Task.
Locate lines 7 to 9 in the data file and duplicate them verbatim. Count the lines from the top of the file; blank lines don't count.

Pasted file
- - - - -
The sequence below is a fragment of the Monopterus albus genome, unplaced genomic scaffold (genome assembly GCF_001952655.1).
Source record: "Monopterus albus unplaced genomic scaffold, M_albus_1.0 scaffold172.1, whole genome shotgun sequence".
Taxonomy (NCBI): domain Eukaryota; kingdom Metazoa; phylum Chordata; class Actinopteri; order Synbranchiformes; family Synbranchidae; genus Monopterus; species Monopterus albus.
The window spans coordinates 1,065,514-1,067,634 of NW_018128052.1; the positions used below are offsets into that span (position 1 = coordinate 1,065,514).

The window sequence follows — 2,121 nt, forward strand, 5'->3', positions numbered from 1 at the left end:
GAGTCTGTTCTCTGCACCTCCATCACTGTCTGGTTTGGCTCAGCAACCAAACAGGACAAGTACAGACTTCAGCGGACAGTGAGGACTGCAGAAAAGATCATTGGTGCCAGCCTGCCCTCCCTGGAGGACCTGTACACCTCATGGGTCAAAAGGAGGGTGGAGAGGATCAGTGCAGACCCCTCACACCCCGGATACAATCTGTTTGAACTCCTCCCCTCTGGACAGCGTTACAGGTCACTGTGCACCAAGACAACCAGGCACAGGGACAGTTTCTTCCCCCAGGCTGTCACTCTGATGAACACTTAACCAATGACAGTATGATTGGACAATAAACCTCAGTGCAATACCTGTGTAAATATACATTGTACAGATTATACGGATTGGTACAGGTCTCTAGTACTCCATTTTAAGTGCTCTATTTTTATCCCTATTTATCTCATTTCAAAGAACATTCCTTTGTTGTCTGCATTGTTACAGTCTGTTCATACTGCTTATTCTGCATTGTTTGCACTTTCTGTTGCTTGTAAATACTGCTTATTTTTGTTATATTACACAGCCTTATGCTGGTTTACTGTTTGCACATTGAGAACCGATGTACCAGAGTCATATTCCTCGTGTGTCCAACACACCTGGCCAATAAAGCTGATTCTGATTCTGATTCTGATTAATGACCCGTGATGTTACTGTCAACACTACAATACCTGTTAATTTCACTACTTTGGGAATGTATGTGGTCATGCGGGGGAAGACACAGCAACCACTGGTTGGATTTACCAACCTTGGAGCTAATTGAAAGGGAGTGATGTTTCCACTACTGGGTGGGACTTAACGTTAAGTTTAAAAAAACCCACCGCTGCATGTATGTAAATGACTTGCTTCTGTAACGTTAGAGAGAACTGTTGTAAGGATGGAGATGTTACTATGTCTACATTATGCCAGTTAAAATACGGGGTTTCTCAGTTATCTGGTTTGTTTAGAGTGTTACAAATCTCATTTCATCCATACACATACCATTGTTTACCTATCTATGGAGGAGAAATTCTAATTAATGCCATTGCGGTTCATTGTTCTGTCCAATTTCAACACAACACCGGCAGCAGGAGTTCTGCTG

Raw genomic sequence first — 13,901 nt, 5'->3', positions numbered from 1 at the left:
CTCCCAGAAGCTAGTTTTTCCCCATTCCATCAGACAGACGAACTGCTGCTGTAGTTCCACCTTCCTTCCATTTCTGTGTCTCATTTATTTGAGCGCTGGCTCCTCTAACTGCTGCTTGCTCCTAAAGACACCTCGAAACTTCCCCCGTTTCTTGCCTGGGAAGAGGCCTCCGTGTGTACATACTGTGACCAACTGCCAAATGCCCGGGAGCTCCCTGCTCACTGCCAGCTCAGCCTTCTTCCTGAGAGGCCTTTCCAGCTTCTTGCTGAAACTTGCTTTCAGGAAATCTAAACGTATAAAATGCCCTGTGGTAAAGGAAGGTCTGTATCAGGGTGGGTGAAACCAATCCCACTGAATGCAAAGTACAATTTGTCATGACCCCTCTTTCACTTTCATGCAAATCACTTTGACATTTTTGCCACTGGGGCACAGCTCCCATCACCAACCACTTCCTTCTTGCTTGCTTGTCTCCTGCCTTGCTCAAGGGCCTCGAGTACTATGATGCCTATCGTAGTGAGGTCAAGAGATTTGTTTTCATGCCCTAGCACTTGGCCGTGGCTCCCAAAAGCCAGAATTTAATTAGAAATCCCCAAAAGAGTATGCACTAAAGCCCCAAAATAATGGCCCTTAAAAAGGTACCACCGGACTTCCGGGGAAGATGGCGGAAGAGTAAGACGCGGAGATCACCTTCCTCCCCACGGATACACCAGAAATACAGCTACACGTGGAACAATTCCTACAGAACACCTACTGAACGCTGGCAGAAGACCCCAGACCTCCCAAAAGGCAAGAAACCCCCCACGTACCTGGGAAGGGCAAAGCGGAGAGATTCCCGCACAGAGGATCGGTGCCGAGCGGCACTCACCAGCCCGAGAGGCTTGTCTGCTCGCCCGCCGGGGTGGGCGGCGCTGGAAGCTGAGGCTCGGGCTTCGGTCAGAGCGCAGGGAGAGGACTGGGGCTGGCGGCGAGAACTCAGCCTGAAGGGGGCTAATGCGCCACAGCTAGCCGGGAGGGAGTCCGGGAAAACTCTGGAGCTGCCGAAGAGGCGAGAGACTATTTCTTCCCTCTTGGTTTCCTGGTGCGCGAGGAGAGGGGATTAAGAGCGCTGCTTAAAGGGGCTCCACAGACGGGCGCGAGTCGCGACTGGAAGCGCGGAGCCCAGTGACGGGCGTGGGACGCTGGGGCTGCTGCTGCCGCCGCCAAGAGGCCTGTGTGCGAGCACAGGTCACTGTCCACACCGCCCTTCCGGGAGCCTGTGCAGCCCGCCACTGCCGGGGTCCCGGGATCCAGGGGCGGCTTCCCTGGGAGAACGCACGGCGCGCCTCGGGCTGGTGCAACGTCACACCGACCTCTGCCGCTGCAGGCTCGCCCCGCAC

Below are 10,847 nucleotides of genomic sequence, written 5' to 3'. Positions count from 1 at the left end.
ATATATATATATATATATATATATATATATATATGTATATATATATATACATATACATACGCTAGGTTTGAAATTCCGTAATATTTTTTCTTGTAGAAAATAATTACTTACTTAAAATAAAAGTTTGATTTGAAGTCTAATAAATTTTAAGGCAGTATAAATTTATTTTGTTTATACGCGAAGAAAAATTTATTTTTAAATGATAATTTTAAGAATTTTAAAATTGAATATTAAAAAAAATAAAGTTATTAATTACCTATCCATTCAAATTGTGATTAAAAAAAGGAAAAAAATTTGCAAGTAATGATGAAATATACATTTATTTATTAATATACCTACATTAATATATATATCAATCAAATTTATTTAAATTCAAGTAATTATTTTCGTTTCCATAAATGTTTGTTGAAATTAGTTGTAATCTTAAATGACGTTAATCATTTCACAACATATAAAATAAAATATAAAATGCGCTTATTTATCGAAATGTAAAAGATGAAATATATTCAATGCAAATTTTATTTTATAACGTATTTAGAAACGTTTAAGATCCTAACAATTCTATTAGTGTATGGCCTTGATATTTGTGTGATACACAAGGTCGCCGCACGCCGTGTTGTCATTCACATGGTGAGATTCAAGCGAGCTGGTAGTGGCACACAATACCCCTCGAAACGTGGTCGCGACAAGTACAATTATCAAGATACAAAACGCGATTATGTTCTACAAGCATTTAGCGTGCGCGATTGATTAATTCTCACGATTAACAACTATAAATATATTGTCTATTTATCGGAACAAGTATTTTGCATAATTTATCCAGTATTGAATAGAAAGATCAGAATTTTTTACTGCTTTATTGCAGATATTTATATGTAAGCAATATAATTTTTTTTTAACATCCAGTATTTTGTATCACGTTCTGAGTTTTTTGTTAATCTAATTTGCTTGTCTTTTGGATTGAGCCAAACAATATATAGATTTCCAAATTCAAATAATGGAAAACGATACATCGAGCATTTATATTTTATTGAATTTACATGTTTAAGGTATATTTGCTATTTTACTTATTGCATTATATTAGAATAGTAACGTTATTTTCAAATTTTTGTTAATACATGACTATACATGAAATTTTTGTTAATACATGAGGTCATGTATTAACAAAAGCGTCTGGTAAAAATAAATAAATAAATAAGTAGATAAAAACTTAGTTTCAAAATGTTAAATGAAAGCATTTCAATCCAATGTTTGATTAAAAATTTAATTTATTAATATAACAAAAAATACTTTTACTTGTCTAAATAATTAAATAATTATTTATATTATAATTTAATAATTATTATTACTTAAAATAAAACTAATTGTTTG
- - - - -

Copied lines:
Raw genomic sequence first — 13,901 nt, 5'->3', positions numbered from 1 at the left:
CTCCCAGAAGCTAGTTTTTCCCCATTCCATCAGACAGACGAACTGCTGCTGTAGTTCCACCTTCCTTCCATTTCTGTGTCTCATTTATTTGAGCGCTGGCTCCTCTAACTGCTGCTTGCTCCTAAAGACACCTCGAAACTTCCCCCGTTTCTTGCCTGGGAAGAGGCCTCCGTGTGTACATACTGTGACCAACTGCCAAATGCCCGGGAGCTCCCTGCTCACTGCCAGCTCAGCCTTCTTCCTGAGAGGCCTTTCCAGCTTCTTGCTGAAACTTGCTTTCAGGAAATCTAAACGTATAAAATGCCCTGTGGTAAAGGAAGGTCTGTATCAGGGTGGGTGAAACCAATCCCACTGAATGCAAAGTACAATTTGTCATGACCCCTCTTTCACTTTCATGCAAATCACTTTGACATTTTTGCCACTGGGGCACAGCTCCCATCACCAACCACTTCCTTCTTGCTTGCTTGTCTCCTGCCTTGCTCAAGGGCCTCGAGTACTATGATGCCTATCGTAGTGAGGTCAAGAGATTTGTTTTCATGCCCTAGCACTTGGCCGTGGCTCCCAAAAGCCAGAATTTAATTAGAAATCCCCAAAAGAGTATGCACTAAAGCCCCAAAATAATGGCCCTTAAAAAGGTACCACCGGACTTCCGGGGAAGATGGCGGAAGAGTAAGACGCGGAGATCACCTTCCTCCCCACGGATACACCAGAAATACAGCTACACGTGGAACAATTCCTACAGAACACCTACTGAACGCTGGCAGAAGACCCCAGACCTCCCAAAAGGCAAGAAACCCCCCACGTACCTGGGAAGGGCAAAGCGGAGAGATTCCCGCACAGAGGATCGGTGCCGAGCGGCACTCACCAGCCCGAGAGGCTTGTCTGCTCGCCCGCCGGGGTGGGCGGCGCTGGAAGCTGAGGCTCGGGCTTCGGTCAGAGCGCAGGGAGAGGACTGGGGCTGGCGGCGAGAACTCAGCCTGAAGGGGGCTAATGCGCCACAGCTAGCCGGGAGGGAGTCCGGGAAAACTCTGGAGCTGCCGAAGAGGCGAGAGACTATTTCTTCCCTCTTGGTTTCCTGGTGCGCGAGGAGAGGGGATTAAGAGCGCTGCTTAAAGGGGCTCCACAGACGGGCGCGAGTCGCGACTGGAAGCGCGGAGCCCAGTGACGGGCGTGGGACGCTGGGGCTGCTGCTGCCGCCGCCAAGAGGCCTGTGTGCGAGCACAGGTCACTGTCCACACCGCCCTTCCGGGAGCCTGTGCAGCCCGCCACTGCCGGGGTCCCGGGATCCAGGGGCGGCTTCCCTGGGAGAACGCACGGCGCGCCTCGGGCTGGTGCAACGTCACACCGACCTCTGCCGCTGCAGGCTCGCCCCGCAC

Below are 10,847 nucleotides of genomic sequence, written 5' to 3'. Positions count from 1 at the left end.